22 Mar 2011

UK government insists it will not accept free school proposals from groups pushing creationist agenda over science

The Guardian - UK March 21, 2011

Free schools will not teach creationism, says Department for Education

Government spokesman says the education secretary is 'crystal clear' that teaching creationism is at odds with scientific fact

by Riazat Butt, religious affairs correspondent

The Department for Education has said Michael Gove is "crystal clear that teaching creationism is at odds with scientific fact" after a warning that the government's new free schools could be exploited by fundamentalist churches looking to promote a literal interpretation of the Bible.

The remarks follow a letter to the education secretary from the British Centre for Science Education (BCSE) suggesting that creationists planned to use government legislation on free schools to mount a "concerted attack" on science education.

Free schools can be set up by charities, universities, businesses, educational groups, teachers and groups of parents. They will have more freedom over the contents of their curriculum, leading to fears that science teaching in the schools may not be as rigorous. Teachers working at free schools will also not need to have formal teaching qualifications.

The BCSE, which describes itself as the leading anti-creationist organisation in Europe, wrote to Gove to express its "extreme concern" at applications from groups such as the Everyday Champions Church and the Christian Schools Trust to run free schools.

The trust has already had one proposal accepted. A primary school in Hampstead "with a distinctive Christian ethos that permeates every aspect of school life" will open in September. The BCSE says the trust has four applications outstanding.

The Everyday Champions Church, in Newark, Nottinghamshire, submitted its proposal for a 652-place school in January, shortly before the DfE held its first free school conference where Gove said he would consider applications from creationist groups on a case-by-case basis.

On its website the church says it has "660 children 'definitely' signed up to the school and 185 considering". It spent January and February carrying out public presentations and found parental response "overwhelmingly positive".

"Creationism will be embodied as a belief at Everyday Champions Academy, but will not be taught in the sciences," said its leader Gareth Morgan. "Similarly, evolution will be taught as a theory. We believe children should have a broad knowledge of all theories in order that they can make informed choice."

The DfE spokesman said groups setting up new free schools in the UK will be vetted to ensure that they have "strong education aims" and "high curriculum standards". He said: "The education secretary is crystal clear that teaching creationism is at odds with scientific fact. Ministers have said they will not accept any proposal where there are concerns about the people behind the project."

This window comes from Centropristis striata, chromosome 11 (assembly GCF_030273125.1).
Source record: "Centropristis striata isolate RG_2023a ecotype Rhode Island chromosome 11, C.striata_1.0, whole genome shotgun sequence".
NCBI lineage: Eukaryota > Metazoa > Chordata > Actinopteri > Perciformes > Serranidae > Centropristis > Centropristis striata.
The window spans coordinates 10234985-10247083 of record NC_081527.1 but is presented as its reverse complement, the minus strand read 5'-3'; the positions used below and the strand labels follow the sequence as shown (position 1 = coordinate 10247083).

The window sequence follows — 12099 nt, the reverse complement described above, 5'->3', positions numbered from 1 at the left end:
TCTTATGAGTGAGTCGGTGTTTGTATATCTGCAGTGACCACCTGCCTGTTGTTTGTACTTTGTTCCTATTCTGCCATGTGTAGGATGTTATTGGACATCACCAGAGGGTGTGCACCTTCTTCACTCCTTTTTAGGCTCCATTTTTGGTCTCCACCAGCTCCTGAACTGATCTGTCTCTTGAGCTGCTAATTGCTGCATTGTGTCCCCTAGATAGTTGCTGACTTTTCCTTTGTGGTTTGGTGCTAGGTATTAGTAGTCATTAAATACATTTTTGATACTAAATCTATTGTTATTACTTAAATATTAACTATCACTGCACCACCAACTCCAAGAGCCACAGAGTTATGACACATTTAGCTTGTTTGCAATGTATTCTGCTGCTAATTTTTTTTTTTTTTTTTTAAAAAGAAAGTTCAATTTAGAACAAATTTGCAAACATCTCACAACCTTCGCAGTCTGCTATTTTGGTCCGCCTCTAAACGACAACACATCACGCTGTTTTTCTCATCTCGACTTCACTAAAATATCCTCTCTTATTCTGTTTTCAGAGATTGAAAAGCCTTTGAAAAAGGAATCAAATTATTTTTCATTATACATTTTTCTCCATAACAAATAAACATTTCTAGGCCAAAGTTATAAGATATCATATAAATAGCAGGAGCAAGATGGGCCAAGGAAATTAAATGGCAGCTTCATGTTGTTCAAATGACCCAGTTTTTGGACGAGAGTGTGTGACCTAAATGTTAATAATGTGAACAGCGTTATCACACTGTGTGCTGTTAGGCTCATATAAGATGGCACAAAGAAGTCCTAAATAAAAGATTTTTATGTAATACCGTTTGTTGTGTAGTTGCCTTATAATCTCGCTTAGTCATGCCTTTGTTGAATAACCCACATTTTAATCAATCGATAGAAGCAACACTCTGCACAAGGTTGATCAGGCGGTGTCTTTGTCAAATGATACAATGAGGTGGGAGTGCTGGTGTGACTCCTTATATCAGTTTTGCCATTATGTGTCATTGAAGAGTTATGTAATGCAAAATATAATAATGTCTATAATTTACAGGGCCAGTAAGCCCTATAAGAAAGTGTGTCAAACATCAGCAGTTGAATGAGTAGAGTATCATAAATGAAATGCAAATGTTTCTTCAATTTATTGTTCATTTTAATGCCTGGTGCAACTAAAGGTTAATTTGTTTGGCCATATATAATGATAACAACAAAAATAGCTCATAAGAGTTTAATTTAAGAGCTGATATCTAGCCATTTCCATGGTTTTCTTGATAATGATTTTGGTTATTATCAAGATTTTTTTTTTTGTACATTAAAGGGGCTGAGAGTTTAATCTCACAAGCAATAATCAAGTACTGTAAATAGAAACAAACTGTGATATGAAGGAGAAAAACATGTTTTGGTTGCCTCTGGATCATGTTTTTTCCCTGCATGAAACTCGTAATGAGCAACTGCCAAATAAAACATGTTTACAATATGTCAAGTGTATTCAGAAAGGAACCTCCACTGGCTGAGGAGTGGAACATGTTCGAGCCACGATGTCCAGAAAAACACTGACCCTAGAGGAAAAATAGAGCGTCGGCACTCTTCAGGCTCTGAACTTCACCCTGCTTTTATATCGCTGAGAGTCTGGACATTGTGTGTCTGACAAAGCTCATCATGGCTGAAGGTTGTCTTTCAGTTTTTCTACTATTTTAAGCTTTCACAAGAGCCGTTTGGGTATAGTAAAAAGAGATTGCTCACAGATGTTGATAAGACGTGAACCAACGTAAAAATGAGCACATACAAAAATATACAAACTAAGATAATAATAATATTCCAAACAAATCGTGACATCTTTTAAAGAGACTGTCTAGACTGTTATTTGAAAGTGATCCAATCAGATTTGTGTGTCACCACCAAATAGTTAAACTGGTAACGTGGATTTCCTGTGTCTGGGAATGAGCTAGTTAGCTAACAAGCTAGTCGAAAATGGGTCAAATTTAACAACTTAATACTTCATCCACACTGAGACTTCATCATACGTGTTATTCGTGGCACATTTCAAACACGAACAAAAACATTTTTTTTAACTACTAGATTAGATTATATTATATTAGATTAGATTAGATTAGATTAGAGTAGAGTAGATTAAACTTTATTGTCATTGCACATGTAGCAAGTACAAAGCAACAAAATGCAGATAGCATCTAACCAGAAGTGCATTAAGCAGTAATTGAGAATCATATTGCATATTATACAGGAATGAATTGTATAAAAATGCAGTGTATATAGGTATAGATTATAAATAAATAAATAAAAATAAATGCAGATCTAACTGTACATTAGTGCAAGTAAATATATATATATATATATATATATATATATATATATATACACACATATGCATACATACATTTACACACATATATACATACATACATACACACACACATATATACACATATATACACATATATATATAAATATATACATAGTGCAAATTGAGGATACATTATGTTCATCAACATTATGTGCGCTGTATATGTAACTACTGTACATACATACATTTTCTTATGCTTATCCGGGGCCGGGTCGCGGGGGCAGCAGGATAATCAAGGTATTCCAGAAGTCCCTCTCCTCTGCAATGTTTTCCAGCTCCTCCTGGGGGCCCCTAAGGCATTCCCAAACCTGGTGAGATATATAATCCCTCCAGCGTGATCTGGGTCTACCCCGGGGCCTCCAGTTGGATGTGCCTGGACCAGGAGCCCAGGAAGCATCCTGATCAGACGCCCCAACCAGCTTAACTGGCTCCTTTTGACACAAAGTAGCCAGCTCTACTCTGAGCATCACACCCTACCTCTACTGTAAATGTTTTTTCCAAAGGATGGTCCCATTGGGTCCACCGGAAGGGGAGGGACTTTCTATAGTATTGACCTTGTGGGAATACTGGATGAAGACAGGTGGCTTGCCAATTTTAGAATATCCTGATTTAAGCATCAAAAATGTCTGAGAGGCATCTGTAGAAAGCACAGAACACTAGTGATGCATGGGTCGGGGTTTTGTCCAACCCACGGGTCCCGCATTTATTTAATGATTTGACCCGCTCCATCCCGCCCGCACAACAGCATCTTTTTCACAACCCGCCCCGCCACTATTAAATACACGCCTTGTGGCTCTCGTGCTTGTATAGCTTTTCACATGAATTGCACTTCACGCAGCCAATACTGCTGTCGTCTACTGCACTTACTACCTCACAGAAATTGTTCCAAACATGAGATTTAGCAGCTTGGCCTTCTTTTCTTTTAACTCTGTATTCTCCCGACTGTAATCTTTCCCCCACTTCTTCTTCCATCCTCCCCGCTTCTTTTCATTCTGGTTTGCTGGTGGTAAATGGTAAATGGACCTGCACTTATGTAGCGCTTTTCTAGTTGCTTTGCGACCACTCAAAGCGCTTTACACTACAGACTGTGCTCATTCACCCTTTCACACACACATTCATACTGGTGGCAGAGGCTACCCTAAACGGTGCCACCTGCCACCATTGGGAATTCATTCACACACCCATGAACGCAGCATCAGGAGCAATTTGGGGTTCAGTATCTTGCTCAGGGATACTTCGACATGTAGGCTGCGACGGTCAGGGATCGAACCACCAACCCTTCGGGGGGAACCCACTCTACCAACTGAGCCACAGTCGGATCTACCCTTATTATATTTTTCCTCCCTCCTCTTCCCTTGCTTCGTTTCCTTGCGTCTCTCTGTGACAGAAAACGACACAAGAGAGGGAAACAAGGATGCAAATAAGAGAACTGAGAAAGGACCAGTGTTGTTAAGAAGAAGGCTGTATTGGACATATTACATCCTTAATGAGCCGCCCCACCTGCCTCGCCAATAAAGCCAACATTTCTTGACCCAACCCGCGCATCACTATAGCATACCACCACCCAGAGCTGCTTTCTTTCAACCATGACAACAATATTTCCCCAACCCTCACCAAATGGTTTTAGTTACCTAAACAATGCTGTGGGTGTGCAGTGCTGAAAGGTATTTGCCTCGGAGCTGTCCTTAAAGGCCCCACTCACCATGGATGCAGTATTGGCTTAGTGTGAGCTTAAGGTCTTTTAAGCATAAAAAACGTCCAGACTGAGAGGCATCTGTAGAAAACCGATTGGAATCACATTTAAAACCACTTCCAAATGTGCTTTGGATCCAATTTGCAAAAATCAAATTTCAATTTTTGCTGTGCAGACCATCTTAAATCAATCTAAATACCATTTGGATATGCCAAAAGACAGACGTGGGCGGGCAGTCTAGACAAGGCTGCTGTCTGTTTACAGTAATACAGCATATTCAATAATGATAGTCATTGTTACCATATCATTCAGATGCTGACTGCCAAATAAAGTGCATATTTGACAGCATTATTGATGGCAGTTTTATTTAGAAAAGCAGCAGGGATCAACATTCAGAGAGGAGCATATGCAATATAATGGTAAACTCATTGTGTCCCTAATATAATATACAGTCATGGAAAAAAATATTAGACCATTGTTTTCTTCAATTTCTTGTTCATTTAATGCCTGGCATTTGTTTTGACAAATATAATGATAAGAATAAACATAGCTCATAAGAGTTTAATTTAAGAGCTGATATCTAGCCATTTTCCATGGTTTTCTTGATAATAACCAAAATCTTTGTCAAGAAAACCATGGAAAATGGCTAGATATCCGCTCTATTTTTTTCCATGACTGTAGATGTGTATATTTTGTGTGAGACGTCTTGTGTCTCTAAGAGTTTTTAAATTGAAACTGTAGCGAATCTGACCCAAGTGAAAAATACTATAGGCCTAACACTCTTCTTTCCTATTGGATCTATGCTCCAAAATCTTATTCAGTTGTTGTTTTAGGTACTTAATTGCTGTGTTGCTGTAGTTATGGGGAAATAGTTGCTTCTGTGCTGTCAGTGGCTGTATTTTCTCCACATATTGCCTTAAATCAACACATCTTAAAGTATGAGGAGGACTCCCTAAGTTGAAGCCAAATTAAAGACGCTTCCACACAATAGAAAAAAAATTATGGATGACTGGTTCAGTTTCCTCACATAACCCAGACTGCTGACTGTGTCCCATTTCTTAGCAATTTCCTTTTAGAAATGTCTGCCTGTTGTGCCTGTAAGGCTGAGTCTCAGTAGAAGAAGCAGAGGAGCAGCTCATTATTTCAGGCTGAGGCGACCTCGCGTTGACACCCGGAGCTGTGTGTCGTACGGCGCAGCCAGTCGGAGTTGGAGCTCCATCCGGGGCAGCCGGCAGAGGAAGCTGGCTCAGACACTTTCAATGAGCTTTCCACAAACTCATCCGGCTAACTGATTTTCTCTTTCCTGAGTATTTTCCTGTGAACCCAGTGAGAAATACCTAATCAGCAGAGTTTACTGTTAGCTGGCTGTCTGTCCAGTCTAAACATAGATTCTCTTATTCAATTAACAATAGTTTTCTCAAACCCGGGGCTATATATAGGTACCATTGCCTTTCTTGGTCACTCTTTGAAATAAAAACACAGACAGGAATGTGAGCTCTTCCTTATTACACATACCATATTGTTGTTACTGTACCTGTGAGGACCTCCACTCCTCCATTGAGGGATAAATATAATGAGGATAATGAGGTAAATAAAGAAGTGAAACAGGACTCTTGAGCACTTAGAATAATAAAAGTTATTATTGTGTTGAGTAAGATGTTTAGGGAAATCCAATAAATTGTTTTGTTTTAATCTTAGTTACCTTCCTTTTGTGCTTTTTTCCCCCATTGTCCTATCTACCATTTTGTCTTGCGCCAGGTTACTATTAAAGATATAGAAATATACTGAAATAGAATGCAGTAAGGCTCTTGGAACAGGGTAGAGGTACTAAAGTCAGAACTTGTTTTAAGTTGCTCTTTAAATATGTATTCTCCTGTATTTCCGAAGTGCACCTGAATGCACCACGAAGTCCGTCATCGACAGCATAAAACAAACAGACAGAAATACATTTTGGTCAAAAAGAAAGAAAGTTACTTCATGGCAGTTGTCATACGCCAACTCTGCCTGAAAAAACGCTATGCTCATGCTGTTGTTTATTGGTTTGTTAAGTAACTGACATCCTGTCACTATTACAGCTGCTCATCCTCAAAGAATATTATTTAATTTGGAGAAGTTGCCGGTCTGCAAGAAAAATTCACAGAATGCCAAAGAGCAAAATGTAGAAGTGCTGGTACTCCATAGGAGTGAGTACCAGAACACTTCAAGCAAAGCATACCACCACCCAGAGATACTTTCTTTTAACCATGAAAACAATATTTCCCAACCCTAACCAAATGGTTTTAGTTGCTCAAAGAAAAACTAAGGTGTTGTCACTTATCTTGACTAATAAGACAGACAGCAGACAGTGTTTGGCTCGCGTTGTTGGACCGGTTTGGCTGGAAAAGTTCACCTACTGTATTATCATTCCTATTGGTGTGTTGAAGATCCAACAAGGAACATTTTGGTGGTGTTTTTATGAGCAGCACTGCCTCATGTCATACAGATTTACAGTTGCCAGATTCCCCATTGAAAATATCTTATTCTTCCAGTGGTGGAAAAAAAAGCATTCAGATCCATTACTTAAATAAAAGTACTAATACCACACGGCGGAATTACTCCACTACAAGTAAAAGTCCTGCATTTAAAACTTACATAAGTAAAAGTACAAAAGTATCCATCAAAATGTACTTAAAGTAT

In the letter from the BCSE, Professor Paul Braterman wrote that the embodiment of creationism "as a belief" could only mean that science was "subordinate to religious considerations, and that the central concepts of the natural sciences, as developed over the past 350 years, must be rejected as doctrinally unsound."

In an accompanying report, the BCSE recommended the DfE "carefully vet" free school applications and "be very wary" of approving applications from creationist groups.

Last July, Gove acknowledged there were concerns about "inappropriate faith groups using this legislation to push their own agenda." The education secretary, who was addressing MPs on the cross-party Commons education committee, said his department was working on the regulations to ensure there were no "extremist groups taking over schools".

Braterman claimed that teaching in schools run by such groups in Sweden forced a revision of the original "friskolor" legislation there, making free schools subject to the same regulations that ensure teaching is objective as traditional schools.

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Secular News Daily - March 22, 2011

Further pressure on government to commit to teaching of evolution in academy schools

by British Humanist Association

Further pressure has been put on the government to explain how it will prevent religious, state-maintained 'free schools' from teaching creationism outside of the religious education curriculum, and if it will require such schools to teach evolution in science. BHA distinguished supporter and vice chair of the All Party Parliamentary Humanist Group, Dr Julian Huppert MP, asked a formal parliamentary question of the Secretary of State for Education to comment on his policy on these points. Responding, Schools Minister Nick Gibb MP stated:

'Academies and free schools will benefit from having freedom over the curriculum they deliver. However, we have been clear that creationism should not form part of any science curriculum or be taught as a scientific alternative to accepted scientific theories. We expect to see evolution and its foundation topics fully included in any science curriculum. Under the Government's planned reforms to school inspection, there will be stronger focus on teaching. Teachers will be expected to demonstrate that their subject knowledge is secure. If creationism is being taught as a scientific fact in science or any other areas of the curriculum outside denominational RE and collective worship, this would be noted in the Ofsted report.'

Commenting on the government’s response, BHA Chief Executive Andrew Copson said, ‘Through its Academies and Free Schools, the government has embarked on a programme which will entrench religious privilege in our education system, providing ever more scope for inequality and the dissemination of religious doctrine in a state-funded service. It is easy to see the appeal of Academies to certain religious groups, not only because they have freedom to discriminate in employment and admissions but because of the considerable latitude they have over the syllabus taught, which would in practice permit schools to promote religious dogma in place of objective teaching on issues such as creationism.